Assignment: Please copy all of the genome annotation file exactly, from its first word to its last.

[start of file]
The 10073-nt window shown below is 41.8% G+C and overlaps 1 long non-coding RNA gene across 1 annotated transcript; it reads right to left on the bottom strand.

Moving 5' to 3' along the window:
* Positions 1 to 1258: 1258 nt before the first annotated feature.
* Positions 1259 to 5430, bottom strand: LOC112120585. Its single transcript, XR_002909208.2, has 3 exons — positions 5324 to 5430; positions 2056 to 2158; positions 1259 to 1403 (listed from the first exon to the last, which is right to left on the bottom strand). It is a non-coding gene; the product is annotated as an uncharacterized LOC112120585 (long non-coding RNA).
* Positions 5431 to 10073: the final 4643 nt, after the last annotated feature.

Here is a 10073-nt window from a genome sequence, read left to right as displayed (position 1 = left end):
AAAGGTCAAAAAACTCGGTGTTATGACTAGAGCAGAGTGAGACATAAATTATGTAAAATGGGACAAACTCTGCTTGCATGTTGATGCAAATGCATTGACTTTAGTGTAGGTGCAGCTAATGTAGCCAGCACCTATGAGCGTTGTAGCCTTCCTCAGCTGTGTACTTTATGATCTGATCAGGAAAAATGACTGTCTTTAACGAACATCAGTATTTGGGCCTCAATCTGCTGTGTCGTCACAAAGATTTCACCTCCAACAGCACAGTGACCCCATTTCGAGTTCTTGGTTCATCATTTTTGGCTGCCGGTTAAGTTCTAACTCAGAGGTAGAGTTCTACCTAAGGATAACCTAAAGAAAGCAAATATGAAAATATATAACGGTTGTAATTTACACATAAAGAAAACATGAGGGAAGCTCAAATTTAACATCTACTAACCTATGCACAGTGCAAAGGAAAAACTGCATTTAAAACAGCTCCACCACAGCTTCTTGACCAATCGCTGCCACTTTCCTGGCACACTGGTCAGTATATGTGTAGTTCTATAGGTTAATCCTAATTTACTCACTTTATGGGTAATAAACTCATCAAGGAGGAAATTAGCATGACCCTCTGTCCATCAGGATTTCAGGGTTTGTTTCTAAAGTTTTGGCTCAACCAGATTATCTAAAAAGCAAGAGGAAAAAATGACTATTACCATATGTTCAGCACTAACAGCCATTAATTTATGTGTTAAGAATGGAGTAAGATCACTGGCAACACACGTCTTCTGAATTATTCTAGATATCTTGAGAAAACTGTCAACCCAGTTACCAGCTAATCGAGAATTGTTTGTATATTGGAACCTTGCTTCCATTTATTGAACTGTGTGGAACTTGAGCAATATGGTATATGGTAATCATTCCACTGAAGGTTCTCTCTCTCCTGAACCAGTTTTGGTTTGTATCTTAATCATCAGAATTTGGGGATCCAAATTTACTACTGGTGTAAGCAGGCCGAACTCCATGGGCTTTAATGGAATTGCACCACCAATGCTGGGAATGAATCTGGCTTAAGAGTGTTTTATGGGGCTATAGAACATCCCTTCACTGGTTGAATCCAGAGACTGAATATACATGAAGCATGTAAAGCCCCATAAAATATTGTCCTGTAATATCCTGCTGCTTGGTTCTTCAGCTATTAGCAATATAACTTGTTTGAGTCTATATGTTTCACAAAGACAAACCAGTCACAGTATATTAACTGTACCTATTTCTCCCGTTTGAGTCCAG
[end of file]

The 10073-nt window shown below is 41.8% G+C and overlaps 1 long non-coding RNA gene across 1 annotated transcript; it reads right to left on the bottom strand.

Moving 5' to 3' along the window:
* Positions 1 to 1258: 1258 nt before the first annotated feature.
* Positions 1259 to 5430, bottom strand: LOC112120585. Its single transcript, XR_002909208.2, has 3 exons — positions 5324 to 5430; positions 2056 to 2158; positions 1259 to 1403 (listed from the first exon to the last, which is right to left on the bottom strand). It is a non-coding gene; the product is annotated as an uncharacterized LOC112120585 (long non-coding RNA).
* Positions 5431 to 10073: the final 4643 nt, after the last annotated feature.

Here is a 10073-nt window from a genome sequence, read left to right as displayed (position 1 = left end):
AAAGGTCAAAAAACTCGGTGTTATGACTAGAGCAGAGTGAGACATAAATTATGTAAAATGGGACAAACTCTGCTTGCATGTTGATGCAAATGCATTGACTTTAGTGTAGGTGCAGCTAATGTAGCCAGCACCTATGAGCGTTGTAGCCTTCCTCAGCTGTGTACTTTATGATCTGATCAGGAAAAATGACTGTCTTTAACGAACATCAGTATTTGGGCCTCAATCTGCTGTGTCGTCACAAAGATTTCACCTCCAACAGCACAGTGACCCCATTTCGAGTTCTTGGTTCATCATTTTTGGCTGCCGGTTAAGTTCTAACTCAGAGGTAGAGTTCTACCTAAGGATAACCTAAAGAAAGCAAATATGAAAATATATAACGGTTGTAATTTACACATAAAGAAAACATGAGGGAAGCTCAAATTTAACATCTACTAACCTATGCACAGTGCAAAGGAAAAACTGCATTTAAAACAGCTCCACCACAGCTTCTTGACCAATCGCTGCCACTTTCCTGGCACACTGGTCAGTATATGTGTAGTTCTATAGGTTAATCCTAATTTACTCACTTTATGGGTAATAAACTCATCAAGGAGGAAATTAGCATGACCCTCTGTCCATCAGGATTTCAGGGTTTGTTTCTAAAGTTTTGGCTCAACCAGATTATCTAAAAAGCAAGAGGAAAAAATGACTATTACCATATGTTCAGCACTAACAGCCATTAATTTATGTGTTAAGAATGGAGTAAGATCACTGGCAACACACGTCTTCTGAATTATTCTAGATATCTTGAGAAAACTGTCAACCCAGTTACCAGCTAATCGAGAATTGTTTGTATATTGGAACCTTGCTTCCATTTATTGAACTGTGTGGAACTTGAGCAATATGGTATATGGTAATCATTCCACTGAAGGTTCTCTCTCTCCTGAACCAGTTTTGGTTTGTATCTTAATCATCAGAATTTGGGGATCCAAATTTACTACTGGTGTAAGCAGGCCGAACTCCATGGGCTTTAATGGAATTGCACCACCAATGCTGGGAATGAATCTGGCTTAAGAGTGTTTTATGGGGCTATAGAACATCCCTTCACTGGTTGAATCCAGAGACTGAATATACATGAAGCATGTAAAGCCCCATAAAATATTGTCCTGTAATATCCTGCTGCTTGGTTCTTCAGCTATTAGCAATATAACTTGTTTGAGTCTATATGTTTCACAAAGACAAACCAGTCACAGTATATTAACTGTACCTATTTCTCCCGTTTGAGTCCAG